IBM and Microsoft have wisely split the baby in a trade secrets dispute that wasn’t making either side look good.
IBM sued its former chief diversity officer, Lindsay-Rae McIntyre, last month shortly after she resigned to accept the same position with Microsoft. IBM v. McIntyre set off a vigorous debate in the IP and employment bars over whether knowledge of a company’s diversity efforts—as opposed to software code or customer lists—could be considered a protectable trade secret.
Keker, Van Nest & Peters IP partner Warren Braunig, who’s helped guide my understanding of this case, I think is mostly with me. “It’s only a win for IBM if you start with the premise that these were not trade secrets to begin with,” says Braunig. “Given the challenges IBM would’ve had in establishing misappropriation or the need for a restrictive covenant, putting [McIntyre] on the bench for five months is a decent outcome.”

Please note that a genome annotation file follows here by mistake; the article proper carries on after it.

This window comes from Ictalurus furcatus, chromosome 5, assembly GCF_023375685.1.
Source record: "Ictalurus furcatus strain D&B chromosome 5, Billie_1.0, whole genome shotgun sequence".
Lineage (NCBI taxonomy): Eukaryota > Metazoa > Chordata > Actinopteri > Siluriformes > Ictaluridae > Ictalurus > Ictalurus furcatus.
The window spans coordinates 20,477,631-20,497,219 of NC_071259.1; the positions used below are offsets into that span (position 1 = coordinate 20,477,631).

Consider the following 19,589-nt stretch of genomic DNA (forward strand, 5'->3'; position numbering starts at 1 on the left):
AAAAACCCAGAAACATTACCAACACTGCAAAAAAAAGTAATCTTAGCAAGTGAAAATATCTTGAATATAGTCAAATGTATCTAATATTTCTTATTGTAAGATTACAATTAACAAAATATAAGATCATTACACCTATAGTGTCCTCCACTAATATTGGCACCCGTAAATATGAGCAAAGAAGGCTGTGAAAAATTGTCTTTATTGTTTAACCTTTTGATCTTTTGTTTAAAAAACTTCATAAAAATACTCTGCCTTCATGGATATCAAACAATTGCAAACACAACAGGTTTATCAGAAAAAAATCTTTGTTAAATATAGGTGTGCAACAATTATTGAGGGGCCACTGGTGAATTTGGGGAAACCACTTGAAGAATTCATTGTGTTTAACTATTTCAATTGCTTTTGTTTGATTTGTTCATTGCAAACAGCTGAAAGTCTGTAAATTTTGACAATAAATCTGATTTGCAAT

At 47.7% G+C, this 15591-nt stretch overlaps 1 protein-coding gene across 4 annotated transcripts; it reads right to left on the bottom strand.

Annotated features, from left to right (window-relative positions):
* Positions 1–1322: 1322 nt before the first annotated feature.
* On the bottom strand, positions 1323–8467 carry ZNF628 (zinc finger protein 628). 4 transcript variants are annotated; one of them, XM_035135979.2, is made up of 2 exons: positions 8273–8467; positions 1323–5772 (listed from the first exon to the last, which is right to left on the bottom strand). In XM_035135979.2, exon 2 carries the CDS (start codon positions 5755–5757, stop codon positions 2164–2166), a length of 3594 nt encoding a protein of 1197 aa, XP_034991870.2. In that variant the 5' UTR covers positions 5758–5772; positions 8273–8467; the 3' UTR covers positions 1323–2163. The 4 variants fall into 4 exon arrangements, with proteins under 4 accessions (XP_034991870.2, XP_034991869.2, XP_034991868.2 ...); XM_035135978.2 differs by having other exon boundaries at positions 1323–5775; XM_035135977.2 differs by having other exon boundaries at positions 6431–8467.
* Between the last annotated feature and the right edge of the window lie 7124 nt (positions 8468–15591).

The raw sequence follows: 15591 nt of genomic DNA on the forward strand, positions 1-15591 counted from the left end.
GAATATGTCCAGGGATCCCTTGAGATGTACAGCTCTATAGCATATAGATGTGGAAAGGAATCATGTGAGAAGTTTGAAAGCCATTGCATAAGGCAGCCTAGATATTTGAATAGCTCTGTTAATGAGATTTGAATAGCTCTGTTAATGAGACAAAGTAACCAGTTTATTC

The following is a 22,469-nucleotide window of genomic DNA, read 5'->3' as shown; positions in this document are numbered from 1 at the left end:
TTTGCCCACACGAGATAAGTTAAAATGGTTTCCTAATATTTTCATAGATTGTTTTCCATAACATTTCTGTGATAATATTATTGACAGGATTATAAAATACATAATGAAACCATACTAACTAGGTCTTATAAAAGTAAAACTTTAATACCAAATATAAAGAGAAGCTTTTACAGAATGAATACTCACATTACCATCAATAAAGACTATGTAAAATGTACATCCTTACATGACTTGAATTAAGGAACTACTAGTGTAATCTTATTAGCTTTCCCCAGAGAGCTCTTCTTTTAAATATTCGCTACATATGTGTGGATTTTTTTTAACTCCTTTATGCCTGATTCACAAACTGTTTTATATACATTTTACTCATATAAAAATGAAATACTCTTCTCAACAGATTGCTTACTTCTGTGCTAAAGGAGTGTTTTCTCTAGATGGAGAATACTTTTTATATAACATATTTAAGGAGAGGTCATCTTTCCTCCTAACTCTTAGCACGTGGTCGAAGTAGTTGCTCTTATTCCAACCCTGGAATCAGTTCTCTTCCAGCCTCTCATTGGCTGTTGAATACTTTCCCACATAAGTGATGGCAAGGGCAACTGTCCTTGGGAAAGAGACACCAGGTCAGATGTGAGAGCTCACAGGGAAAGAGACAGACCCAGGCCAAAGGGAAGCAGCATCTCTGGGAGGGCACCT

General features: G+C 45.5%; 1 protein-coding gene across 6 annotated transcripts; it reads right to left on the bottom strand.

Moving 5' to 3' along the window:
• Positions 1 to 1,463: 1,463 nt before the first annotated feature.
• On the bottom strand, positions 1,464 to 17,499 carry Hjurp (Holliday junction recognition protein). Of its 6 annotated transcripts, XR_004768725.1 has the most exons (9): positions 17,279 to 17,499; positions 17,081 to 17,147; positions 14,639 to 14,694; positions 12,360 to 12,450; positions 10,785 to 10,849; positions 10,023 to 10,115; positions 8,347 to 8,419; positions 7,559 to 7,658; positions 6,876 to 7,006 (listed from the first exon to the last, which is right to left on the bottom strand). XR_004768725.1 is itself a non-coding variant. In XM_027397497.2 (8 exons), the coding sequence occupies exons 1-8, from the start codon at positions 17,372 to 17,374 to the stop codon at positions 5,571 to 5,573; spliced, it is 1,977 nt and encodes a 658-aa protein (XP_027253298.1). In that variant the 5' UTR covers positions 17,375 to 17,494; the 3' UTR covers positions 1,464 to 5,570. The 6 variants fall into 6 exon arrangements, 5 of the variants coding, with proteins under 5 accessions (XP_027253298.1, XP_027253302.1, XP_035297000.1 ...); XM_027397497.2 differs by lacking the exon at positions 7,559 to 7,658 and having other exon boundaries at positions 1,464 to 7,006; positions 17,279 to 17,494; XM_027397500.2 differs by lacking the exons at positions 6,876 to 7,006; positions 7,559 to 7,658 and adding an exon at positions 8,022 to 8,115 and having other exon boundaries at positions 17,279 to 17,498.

Braunig, who says IBM’s goal was “fundamentally anti-competitive,” suggests that the settlement is unsatisfying from the litigator’s perspective. “Nothing in this settlement resolves the question of whether a public company’s diversity data or hiring strategies qualifies as a trade secret,” he said. “That novel theory will have to await another day.”
Read the full report here.